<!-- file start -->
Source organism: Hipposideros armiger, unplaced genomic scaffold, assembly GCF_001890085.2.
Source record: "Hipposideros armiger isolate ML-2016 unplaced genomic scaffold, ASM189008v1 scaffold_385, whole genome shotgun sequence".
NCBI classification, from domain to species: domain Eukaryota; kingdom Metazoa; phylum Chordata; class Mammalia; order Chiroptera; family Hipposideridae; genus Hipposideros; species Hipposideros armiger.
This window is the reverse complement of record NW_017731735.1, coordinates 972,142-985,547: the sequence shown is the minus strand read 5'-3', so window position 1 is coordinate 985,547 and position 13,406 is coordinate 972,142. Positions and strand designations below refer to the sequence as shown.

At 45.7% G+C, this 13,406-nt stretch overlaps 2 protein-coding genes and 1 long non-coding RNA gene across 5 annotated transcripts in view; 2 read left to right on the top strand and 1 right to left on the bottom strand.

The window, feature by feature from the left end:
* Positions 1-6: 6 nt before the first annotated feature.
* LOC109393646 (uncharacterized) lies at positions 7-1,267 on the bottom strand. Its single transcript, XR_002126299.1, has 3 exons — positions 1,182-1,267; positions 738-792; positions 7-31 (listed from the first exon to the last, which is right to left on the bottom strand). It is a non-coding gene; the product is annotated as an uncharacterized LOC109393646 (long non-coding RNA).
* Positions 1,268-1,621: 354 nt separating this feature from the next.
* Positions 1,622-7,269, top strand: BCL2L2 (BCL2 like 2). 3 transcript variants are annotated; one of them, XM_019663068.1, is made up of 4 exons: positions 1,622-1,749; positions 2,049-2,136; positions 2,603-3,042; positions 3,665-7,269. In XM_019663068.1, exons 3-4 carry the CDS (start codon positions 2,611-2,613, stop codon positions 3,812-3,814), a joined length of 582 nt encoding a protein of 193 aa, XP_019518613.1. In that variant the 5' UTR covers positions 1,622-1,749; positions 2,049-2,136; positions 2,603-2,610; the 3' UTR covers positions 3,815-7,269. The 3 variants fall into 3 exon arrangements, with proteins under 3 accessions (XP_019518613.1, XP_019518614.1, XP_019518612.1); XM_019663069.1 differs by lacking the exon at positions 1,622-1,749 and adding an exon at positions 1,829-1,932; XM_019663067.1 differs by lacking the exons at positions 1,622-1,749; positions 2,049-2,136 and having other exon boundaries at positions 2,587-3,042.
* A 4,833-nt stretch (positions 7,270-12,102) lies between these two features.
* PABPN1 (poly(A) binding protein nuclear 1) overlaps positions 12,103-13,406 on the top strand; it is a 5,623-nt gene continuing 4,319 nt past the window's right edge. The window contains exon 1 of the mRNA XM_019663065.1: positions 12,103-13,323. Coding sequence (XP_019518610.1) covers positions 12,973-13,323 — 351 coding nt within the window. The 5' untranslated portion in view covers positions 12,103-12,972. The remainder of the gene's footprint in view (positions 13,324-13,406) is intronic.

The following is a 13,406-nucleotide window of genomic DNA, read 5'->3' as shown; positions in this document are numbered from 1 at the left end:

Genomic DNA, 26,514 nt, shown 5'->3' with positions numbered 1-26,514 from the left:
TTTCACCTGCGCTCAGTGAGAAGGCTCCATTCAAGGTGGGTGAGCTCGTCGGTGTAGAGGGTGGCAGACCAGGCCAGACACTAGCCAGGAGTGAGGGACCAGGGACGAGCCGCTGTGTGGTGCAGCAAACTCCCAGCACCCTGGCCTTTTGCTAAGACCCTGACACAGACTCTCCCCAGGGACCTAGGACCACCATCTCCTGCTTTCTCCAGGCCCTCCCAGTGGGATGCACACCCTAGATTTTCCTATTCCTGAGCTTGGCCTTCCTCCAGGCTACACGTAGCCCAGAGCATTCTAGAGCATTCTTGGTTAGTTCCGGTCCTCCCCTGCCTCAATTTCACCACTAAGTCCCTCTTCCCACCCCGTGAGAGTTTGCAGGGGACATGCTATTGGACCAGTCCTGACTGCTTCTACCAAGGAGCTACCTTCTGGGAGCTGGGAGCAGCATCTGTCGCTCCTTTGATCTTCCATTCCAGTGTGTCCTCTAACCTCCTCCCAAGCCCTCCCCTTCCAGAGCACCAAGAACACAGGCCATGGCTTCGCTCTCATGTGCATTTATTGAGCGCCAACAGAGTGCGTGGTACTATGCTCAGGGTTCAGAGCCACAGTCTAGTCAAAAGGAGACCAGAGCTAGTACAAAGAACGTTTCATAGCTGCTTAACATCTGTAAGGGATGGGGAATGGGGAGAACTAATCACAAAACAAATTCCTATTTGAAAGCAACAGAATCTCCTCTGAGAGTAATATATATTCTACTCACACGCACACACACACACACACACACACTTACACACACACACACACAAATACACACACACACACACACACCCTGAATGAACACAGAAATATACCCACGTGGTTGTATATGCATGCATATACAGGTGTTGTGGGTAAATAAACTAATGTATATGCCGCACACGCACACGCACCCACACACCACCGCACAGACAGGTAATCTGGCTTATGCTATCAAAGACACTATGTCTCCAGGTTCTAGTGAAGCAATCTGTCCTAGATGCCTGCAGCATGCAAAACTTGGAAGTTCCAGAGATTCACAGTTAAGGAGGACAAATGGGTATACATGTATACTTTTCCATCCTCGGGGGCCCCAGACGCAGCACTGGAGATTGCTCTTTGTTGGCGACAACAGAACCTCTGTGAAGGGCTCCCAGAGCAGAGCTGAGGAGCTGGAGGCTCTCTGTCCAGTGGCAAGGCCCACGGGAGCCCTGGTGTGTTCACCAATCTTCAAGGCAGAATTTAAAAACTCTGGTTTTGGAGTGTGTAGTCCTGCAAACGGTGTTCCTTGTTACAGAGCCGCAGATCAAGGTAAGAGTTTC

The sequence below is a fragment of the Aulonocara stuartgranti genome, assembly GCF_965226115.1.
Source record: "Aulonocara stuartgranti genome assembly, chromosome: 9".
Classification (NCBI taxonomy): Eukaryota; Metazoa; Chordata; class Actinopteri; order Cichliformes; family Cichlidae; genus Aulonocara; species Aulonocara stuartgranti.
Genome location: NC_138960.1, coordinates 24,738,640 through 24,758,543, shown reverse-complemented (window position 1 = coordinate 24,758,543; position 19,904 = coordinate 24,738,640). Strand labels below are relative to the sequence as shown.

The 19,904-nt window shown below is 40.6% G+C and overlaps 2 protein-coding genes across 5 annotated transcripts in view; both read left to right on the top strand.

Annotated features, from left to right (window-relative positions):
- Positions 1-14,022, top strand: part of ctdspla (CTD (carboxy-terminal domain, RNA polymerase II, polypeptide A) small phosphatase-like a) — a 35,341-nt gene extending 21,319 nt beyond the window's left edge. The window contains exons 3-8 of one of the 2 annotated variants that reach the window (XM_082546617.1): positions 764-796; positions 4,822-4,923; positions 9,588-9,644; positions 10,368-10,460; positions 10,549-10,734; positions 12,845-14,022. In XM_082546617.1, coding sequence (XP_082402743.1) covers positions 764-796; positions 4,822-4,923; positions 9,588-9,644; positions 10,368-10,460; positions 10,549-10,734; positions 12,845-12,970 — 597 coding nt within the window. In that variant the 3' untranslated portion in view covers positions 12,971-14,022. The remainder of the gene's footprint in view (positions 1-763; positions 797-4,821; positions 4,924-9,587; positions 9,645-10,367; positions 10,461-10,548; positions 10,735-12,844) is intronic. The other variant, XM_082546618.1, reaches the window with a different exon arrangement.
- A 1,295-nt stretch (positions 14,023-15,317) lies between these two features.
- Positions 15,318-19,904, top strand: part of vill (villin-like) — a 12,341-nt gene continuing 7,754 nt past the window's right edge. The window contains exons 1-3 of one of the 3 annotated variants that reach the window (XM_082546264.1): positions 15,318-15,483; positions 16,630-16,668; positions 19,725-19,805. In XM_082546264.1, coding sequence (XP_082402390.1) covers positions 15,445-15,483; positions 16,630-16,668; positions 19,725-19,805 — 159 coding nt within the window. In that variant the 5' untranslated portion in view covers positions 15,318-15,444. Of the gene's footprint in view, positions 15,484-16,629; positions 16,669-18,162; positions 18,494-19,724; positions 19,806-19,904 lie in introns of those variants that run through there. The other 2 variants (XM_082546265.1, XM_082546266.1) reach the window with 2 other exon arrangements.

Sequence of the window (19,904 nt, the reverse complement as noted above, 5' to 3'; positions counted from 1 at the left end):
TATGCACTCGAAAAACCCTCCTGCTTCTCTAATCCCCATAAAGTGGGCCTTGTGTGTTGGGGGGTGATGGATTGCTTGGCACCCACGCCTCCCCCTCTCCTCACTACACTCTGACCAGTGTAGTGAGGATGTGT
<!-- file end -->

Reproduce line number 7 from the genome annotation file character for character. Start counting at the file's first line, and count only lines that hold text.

* Positions 1-6: 6 nt before the first annotated feature.